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IconChristintheStable2How shall I describe this Birth to you? For this wonder fills me with astonishment.

The Ancient of days has become an infant.

He who sits upon the sublime and heavenly throne
now lies in a manger.

And He who cannot be touched, who is simple, without complexity, and incorporeal,
now lies subject to the hands of men.

He who has broken the bonds of sinners,
is now bound by an infant’s bands.

But He has decreed that ignominy shall become honor,
infamy be clothed with glory,
and total humiliation the measure of His goodness.

For this He assumed my body, that I may become capable of His Word;
taking my flesh, He gives me His spirit;
and so He bestowing and I receiving,
He prepares for me the treasure of Life.
He takes my flesh, to sanctify me;
He gives me His Spirit, that He may save me.

Truly wondrous is the whole chronicle of the Nativity!

For this day the ancient slavery is ended,
the devil confounded,
the demons take to flight,
the power of death is broken,
paradise is unlocked,
the curse is taken away,
sin is removed from us,
error driven out,
truth has been brought back…

– John Chrysostom, 347-407 A.D.


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5 thoughts on “The Ancient of Days Has Become an Infant”

  1. You know it’s a mystery I don’t we’ll ever be able to fathom.
    How do you put all of God into a baby.
    How do you put one who speaks worlds into existence into an infant.
    But this is definitely one of the questions I plan to ask Jesus in the Kingdom to come.
    Another awesome post.
    God bless

  2. Christiane says:

    ‘every ancient, every new’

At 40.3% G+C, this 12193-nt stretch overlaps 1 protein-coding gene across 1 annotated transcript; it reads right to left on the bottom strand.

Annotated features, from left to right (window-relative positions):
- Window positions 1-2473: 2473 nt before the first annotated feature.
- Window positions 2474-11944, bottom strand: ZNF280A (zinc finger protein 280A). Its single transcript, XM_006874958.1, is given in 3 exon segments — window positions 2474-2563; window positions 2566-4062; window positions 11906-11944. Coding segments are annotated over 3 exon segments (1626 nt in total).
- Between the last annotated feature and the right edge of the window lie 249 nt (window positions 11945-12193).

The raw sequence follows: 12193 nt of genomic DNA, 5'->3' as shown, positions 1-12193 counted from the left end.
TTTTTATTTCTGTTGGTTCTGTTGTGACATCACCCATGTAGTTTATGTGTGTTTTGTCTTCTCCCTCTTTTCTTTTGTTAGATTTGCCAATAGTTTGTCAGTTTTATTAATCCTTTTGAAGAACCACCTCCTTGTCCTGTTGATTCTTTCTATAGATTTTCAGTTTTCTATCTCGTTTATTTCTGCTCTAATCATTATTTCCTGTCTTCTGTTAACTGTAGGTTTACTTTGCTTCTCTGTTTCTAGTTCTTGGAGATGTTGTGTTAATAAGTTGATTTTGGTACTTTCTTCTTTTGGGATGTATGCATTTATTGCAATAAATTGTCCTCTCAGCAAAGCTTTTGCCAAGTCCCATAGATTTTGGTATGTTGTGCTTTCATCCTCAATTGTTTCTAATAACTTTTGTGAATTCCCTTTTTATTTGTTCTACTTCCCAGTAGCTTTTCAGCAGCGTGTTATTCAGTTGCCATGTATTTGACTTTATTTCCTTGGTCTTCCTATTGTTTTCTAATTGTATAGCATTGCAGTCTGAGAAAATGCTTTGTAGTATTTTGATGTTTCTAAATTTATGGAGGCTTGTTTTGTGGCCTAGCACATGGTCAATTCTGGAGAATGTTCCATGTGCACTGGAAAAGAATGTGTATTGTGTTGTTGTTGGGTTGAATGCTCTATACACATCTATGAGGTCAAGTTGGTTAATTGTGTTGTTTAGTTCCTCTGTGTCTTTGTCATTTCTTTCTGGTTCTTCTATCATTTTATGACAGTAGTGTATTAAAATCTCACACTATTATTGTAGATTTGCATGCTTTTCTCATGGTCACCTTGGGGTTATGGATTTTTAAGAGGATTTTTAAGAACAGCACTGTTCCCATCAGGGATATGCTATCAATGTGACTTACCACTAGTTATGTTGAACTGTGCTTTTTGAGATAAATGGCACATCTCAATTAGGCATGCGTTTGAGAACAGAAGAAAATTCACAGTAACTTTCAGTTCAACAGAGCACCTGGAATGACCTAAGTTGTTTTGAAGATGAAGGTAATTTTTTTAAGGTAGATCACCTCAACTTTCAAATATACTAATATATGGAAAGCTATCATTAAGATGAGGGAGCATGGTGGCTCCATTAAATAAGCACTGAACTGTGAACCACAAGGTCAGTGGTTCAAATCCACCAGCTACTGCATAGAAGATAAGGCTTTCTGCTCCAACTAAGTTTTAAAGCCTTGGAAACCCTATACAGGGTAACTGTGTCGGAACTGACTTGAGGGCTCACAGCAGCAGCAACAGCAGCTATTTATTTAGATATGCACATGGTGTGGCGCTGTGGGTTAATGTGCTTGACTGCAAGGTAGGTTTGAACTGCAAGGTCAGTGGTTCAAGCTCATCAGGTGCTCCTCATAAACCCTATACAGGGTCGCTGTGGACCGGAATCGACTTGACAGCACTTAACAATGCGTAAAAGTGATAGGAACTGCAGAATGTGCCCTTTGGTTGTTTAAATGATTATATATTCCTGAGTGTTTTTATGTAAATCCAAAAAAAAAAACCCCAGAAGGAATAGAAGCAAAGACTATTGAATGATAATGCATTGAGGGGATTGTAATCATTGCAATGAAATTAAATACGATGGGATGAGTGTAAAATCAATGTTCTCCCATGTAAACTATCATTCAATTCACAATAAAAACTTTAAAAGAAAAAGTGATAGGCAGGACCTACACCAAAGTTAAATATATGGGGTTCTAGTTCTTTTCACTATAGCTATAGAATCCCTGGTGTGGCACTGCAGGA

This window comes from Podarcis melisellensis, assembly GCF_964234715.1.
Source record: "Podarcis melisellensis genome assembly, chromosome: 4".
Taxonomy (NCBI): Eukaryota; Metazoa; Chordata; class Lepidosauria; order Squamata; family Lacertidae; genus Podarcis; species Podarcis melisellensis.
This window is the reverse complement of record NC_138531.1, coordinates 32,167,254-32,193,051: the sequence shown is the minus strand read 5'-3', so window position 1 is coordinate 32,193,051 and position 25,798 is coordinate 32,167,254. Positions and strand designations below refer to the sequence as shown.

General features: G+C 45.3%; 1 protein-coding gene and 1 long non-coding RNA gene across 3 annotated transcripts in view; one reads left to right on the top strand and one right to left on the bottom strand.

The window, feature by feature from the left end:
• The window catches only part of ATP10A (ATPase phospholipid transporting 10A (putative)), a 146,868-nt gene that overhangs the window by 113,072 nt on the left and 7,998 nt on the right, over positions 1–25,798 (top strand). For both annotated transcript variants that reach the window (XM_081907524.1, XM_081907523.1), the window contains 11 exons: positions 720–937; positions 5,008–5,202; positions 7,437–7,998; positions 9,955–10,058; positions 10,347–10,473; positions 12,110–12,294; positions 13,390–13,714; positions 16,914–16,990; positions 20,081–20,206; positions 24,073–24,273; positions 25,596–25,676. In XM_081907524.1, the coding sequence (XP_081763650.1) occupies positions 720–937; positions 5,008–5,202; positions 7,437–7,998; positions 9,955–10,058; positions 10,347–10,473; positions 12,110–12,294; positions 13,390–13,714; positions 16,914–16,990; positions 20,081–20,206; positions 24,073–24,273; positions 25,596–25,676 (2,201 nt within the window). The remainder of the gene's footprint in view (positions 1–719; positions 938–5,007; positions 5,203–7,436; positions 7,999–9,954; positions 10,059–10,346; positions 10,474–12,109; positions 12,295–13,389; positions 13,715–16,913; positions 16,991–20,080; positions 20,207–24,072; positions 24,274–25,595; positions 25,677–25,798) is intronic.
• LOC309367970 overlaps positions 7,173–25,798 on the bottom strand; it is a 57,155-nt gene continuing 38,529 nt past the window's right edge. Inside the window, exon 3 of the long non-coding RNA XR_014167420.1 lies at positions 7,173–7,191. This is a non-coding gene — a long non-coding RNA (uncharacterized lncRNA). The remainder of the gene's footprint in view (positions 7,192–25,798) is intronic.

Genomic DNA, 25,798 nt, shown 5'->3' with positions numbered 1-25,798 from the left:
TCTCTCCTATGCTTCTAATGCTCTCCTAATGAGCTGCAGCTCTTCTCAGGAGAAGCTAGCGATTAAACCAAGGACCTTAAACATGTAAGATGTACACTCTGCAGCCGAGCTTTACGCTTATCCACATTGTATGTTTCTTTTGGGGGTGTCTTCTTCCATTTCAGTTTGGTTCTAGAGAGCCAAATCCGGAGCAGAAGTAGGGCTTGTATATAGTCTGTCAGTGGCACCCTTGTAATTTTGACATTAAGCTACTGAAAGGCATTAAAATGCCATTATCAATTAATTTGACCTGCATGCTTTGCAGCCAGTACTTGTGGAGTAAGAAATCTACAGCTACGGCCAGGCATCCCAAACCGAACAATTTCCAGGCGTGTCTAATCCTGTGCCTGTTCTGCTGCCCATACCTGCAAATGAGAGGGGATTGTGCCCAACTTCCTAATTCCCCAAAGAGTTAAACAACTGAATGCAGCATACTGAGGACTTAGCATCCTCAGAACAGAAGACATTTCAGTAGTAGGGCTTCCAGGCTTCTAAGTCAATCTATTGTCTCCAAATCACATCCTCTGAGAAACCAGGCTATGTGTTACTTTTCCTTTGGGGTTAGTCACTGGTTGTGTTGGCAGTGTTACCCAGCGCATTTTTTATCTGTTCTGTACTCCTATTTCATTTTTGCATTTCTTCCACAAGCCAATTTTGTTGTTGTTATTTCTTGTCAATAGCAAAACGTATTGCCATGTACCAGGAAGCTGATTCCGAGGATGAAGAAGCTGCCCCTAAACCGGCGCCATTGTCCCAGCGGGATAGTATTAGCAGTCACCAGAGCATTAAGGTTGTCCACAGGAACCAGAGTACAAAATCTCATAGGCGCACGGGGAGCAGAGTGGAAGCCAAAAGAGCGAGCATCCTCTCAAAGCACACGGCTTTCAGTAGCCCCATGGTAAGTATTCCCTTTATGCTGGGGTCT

(St. Augustine)

  3. Michael Snow says:

    Wonderful prayer. Here is a wonderful video of Spurgeon’s words on Immanuel (3 min)

  4. Simon says:

    Reformed take note of what Chrysostom is saying. He applies the benefits that Protestants normally associate with the atonement (defeat of the devil and conquering of death) to Christ’s birth. It’s Christ’s whole life that is salvific. Something that the Reformed don’t really take seriously. Hence they want to construct abstract theories from Paul and not look to closely at Christ’s life and teachings (which is why you get lunatics in evangelical circles like the Duck Dynasty guys). Also, no notion of penal substitution. Looking at Christ’s whole life as salvific necessarily downplays penal sub. Penal sub was not emphasised by the Fathers (I would say is completely absent from them – particularly the Eastern Fathers like Chrysostom).

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Trevin Wax

​Trevin Wax is Bible and Reference Publisher at LifeWay Christian Resources and managing editor of The Gospel Project. You can follow him on Twitter or receive blog posts via email. Click here for Trevin’s full bio.

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